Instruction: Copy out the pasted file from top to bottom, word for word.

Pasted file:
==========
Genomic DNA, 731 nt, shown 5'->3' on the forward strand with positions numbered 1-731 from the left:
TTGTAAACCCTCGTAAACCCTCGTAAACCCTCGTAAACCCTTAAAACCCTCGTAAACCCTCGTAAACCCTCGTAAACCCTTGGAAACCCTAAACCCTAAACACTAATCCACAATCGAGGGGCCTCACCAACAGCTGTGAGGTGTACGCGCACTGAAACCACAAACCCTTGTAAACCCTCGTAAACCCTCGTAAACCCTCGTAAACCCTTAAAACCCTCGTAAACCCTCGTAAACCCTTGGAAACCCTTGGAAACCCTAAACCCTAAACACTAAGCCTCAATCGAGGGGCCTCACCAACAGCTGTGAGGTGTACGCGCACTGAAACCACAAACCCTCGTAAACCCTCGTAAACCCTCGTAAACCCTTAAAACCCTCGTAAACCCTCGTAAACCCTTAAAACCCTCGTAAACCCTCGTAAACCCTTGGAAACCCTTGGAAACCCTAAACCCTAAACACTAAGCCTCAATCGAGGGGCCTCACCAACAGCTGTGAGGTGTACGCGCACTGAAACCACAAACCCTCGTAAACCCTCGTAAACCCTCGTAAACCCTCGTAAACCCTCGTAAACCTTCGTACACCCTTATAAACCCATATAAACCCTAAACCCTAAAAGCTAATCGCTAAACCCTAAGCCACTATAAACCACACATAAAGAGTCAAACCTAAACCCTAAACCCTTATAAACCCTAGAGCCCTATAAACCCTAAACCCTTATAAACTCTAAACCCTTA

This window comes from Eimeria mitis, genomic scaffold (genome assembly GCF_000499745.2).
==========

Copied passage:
Genomic DNA, 731 nt, shown 5'->3' on the forward strand with positions numbered 1-731 from the left:
TTGTAAACCCTCGTAAACCCTCGTAAACCCTCGTAAACCCTTAAAACCCTCGTAAACCCTCGTAAACCCTCGTAAACCCTTGGAAACCCTAAACCCTAAACACTAATCCACAATCGAGGGGCCTCACCAACAGCTGTGAGGTGTACGCGCACTGAAACCACAAACCCTTGTAAACCCTCGTAAACCCTCGTAAACCCTCGTAAACCCTTAAAACCCTCGTAAACCCTCGTAAACCCTTGGAAACCCTTGGAAACCCTAAACCCTAAACACTAAGCCTCAATCGAGGGGCCTCACCAACAGCTGTGAGGTGTACGCGCACTGAAACCACAAACCCTCGTAAACCCTCGTAAACCCTCGTAAACCCTTAAAACCCTCGTAAACCCTCGTAAACCCTTAAAACCCTCGTAAACCCTCGTAAACCCTTGGAAACCCTTGGAAACCCTAAACCCTAAACACTAAGCCTCAATCGAGGGGCCTCACCAACAGCTGTGAGGTGTACGCGCACTGAAACCACAAACCCTCGTAAACCCTCGTAAACCCTCGTAAACCCTCGTAAACCCTCGTAAACCTTCGTACACCCTTATAAACCCATATAAACCCTAAACCCTAAAAGCTAATCGCTAAACCCTAAGCCACTATAAACCACACATAAAGAGTCAAACCTAAACCCTAAACCCTTATAAACCCTAGAGCCCTATAAACCCTAAACCCTTATAAACTCTAAACCCTTA

This window comes from Eimeria mitis, genomic scaffold (genome assembly GCF_000499745.2).